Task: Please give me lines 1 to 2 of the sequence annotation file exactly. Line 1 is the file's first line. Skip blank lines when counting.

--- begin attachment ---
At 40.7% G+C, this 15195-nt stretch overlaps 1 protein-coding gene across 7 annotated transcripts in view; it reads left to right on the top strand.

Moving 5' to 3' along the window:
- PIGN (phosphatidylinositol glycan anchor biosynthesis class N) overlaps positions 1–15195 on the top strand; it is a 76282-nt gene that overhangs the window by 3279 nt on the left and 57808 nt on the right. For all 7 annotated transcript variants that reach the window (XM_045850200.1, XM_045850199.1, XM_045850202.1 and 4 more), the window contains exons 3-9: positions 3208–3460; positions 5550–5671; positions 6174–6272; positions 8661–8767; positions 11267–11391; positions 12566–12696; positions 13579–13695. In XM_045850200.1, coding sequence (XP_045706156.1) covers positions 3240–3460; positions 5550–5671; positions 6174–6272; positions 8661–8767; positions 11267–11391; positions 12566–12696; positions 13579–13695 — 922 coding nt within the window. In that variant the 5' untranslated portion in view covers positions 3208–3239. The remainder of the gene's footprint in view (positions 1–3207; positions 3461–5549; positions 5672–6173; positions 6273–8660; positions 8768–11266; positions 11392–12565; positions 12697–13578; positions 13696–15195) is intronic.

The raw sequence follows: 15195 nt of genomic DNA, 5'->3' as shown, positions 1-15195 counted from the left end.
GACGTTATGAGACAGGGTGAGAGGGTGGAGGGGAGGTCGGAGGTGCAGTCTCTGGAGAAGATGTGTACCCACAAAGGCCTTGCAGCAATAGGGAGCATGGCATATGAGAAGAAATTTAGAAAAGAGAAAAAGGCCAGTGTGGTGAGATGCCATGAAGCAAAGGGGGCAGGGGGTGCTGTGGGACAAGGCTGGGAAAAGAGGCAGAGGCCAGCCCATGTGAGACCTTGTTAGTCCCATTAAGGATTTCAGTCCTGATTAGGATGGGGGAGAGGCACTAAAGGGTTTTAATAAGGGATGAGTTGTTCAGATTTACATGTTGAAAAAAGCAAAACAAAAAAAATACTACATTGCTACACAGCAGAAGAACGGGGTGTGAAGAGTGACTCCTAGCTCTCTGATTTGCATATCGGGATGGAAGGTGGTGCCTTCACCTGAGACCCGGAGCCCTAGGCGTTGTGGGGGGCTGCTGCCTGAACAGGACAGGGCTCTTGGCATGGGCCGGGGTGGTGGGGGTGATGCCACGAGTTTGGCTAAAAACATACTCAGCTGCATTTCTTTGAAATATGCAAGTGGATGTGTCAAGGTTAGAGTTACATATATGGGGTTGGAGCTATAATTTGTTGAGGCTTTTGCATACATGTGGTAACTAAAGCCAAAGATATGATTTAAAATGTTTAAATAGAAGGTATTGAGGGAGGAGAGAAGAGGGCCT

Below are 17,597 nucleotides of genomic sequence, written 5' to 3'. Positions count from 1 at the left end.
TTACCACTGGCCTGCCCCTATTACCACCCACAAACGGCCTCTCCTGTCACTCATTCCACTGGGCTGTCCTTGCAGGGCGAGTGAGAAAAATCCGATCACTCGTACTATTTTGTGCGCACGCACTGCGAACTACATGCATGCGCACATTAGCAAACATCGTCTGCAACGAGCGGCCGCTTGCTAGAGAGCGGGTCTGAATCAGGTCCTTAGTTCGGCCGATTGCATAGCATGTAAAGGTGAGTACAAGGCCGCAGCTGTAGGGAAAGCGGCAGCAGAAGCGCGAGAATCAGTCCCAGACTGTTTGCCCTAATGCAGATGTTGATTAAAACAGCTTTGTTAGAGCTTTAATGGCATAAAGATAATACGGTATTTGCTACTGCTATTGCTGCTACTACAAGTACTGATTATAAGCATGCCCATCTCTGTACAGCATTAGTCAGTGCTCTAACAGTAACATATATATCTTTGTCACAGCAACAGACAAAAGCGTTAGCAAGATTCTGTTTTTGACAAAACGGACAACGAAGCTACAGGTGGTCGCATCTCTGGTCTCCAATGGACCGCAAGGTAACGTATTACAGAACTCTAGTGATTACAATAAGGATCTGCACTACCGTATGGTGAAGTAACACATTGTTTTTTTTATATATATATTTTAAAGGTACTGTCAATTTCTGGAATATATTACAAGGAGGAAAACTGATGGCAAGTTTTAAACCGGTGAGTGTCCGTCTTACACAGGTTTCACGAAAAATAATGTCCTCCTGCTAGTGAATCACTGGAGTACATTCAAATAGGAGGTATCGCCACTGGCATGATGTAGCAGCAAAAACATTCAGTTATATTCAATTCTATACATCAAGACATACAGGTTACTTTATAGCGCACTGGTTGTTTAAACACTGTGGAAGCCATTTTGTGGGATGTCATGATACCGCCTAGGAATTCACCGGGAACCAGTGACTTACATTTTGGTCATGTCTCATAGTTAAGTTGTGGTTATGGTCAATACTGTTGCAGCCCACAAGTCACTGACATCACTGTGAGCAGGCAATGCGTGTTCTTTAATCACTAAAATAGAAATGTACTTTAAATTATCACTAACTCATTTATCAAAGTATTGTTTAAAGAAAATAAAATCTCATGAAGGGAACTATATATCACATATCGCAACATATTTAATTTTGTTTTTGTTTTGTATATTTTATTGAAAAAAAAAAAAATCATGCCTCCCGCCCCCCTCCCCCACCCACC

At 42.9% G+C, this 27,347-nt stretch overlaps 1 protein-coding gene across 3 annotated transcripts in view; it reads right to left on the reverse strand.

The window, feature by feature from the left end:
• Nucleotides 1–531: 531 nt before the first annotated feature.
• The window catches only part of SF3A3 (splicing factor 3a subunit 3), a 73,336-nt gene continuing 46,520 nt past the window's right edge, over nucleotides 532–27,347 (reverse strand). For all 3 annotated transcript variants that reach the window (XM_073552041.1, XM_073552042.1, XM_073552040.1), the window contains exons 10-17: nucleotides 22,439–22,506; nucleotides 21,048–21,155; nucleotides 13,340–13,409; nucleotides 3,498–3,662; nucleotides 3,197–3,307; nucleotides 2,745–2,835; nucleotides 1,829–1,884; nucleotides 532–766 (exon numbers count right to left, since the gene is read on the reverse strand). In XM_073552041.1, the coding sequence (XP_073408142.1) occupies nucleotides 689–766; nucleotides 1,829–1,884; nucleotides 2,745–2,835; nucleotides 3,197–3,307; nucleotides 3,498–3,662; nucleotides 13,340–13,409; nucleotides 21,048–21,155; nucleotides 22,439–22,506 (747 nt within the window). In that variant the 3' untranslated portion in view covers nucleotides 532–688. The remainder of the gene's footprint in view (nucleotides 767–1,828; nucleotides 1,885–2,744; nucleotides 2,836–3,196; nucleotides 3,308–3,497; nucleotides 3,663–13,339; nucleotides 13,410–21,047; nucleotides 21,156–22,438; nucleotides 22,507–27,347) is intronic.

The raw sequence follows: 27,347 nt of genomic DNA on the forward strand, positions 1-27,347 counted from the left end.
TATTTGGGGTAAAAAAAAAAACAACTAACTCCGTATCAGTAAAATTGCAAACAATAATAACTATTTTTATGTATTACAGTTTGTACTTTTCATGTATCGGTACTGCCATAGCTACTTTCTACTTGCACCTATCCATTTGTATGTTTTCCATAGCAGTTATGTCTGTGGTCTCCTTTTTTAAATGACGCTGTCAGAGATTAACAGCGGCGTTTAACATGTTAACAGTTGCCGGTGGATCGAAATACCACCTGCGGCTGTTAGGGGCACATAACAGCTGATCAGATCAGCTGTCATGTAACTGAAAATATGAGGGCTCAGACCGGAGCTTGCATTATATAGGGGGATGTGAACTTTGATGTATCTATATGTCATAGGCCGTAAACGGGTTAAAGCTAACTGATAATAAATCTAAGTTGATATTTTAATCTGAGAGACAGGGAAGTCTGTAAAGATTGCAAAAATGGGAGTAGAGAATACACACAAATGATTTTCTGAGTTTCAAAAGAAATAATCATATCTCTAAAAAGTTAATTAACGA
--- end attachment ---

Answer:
At 40.7% G+C, this 15195-nt stretch overlaps 1 protein-coding gene across 7 annotated transcripts in view; it reads left to right on the top strand.

Moving 5' to 3' along the window: